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Nurse-led medicines’ monitoring in care homes, implementing the Adverse Drug Reaction (ADRe) Profile improvement initiative for mental health medicines: An observational and interview study
PLOS ONE, Volume: 14, Issue: 9, Start page: e0220885
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This study investigated the implementation and clinical impact of an Adverse Drug Reaction Profile (ADRe) used to assess the prescription regimes of older residents of nursing and care homes. Administration of ADRe was observed for 30 residents prescribed mental health medicines in ten care homes. T...
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This study investigated the implementation and clinical impact of an Adverse Drug Reaction Profile (ADRe) used to assess the prescription regimes of older residents of nursing and care homes. Administration of ADRe was observed for 30 residents prescribed mental health medicines in ten care homes. The study pharmacist reviewed completed ADRes against medication records. Policy context was explored in 30 interviews with service users, nurse managers and strategic leads in Wales.Residents were aged 60–95, and prescribed 1–17 (median 9 [interquartile range (IQR) 7–13]) medicines. ADRe identified a median of 18 [IQR 11.5–23] problems per resident and nurses made 2 [1–2] changes to care per resident. For example: falls were reported for 9 residents, and care was modified for 5; pain was identified in 8 residents, and alleviated for 7; all 6 residents recognised as dyspnoeic were referred to prescribers. Nurses referred 17 of 30 residents to prescribers. Pharmacists recommended review for all 30. Doubts about administering ADRe, sometimes expressed by people who had not yet used it, diminished as it became familiar. ADRe was needed to bridge communication between resident, nurses and prescribers. When barriers of time, complacency, and doctors’ non-availability were overcome, reporting with ADRe made prescribers more likely to heed nurses’ concerns regarding residents’ welfare. Clinical gains were facilitated by one-to-one time, staff-resident relationships, and unification of documentation.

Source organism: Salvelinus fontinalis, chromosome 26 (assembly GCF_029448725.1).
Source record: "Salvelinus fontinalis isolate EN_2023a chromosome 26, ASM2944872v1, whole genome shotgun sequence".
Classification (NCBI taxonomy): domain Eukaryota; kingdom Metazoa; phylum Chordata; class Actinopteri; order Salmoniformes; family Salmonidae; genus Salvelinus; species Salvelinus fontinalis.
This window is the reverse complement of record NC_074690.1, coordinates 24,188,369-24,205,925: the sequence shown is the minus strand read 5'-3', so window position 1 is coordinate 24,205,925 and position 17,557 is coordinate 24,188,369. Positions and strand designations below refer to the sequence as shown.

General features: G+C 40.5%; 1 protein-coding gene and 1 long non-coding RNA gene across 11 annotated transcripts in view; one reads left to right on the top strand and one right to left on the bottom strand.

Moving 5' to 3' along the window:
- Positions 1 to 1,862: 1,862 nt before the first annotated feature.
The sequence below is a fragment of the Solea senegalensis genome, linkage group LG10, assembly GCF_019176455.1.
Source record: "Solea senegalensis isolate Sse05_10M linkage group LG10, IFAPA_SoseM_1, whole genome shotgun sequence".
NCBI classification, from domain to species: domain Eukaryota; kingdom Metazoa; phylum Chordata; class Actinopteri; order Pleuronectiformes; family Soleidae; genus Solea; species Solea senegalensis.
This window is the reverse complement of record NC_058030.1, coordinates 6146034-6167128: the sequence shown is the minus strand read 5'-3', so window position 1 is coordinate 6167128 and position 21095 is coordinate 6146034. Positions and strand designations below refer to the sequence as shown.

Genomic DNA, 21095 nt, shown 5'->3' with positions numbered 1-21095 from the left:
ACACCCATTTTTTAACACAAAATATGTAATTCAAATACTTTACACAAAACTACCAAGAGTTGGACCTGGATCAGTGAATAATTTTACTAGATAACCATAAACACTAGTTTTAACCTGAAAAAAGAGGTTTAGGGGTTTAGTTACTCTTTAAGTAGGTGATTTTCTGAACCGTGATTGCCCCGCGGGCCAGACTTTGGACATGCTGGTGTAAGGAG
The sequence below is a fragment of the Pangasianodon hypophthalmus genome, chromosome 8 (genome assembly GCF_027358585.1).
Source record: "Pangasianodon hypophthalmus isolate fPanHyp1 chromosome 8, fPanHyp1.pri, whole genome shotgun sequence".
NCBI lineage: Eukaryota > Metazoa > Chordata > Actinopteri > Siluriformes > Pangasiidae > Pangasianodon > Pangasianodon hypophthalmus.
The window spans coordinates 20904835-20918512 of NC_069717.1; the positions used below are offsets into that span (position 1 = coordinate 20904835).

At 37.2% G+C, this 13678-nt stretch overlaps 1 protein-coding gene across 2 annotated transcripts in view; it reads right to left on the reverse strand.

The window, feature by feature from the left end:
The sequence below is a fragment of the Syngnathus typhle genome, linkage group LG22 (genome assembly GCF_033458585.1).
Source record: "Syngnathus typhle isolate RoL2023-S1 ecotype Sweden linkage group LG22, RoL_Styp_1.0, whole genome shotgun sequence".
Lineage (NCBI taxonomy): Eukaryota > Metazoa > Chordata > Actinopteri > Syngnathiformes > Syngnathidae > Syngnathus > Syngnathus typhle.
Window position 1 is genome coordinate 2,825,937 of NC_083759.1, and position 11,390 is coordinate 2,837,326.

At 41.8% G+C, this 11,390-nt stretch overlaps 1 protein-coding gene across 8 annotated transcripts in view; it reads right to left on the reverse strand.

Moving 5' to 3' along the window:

College of Human and Health Sciences